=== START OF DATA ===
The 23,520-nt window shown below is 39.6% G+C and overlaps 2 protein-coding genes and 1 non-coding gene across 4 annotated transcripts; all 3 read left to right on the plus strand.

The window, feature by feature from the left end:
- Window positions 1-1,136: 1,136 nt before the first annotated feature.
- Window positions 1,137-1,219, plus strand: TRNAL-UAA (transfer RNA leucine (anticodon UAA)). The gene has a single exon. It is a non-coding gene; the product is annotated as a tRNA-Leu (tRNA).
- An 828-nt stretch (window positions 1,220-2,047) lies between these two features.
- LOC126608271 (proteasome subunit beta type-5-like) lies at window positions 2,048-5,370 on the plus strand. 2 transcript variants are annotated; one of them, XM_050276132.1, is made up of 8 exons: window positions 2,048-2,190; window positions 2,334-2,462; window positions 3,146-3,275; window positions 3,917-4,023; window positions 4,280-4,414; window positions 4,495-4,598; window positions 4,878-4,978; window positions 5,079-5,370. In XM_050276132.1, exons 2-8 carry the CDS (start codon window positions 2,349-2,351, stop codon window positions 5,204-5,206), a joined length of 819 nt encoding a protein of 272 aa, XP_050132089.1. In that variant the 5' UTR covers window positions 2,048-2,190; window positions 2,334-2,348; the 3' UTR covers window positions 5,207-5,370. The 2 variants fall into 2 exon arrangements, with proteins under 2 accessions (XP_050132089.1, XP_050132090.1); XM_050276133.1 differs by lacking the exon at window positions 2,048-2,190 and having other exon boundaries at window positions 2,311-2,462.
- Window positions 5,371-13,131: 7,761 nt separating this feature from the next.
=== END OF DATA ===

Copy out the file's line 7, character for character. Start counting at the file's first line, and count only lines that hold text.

- Window positions 5,371-13,131: 7,761 nt separating this feature from the next.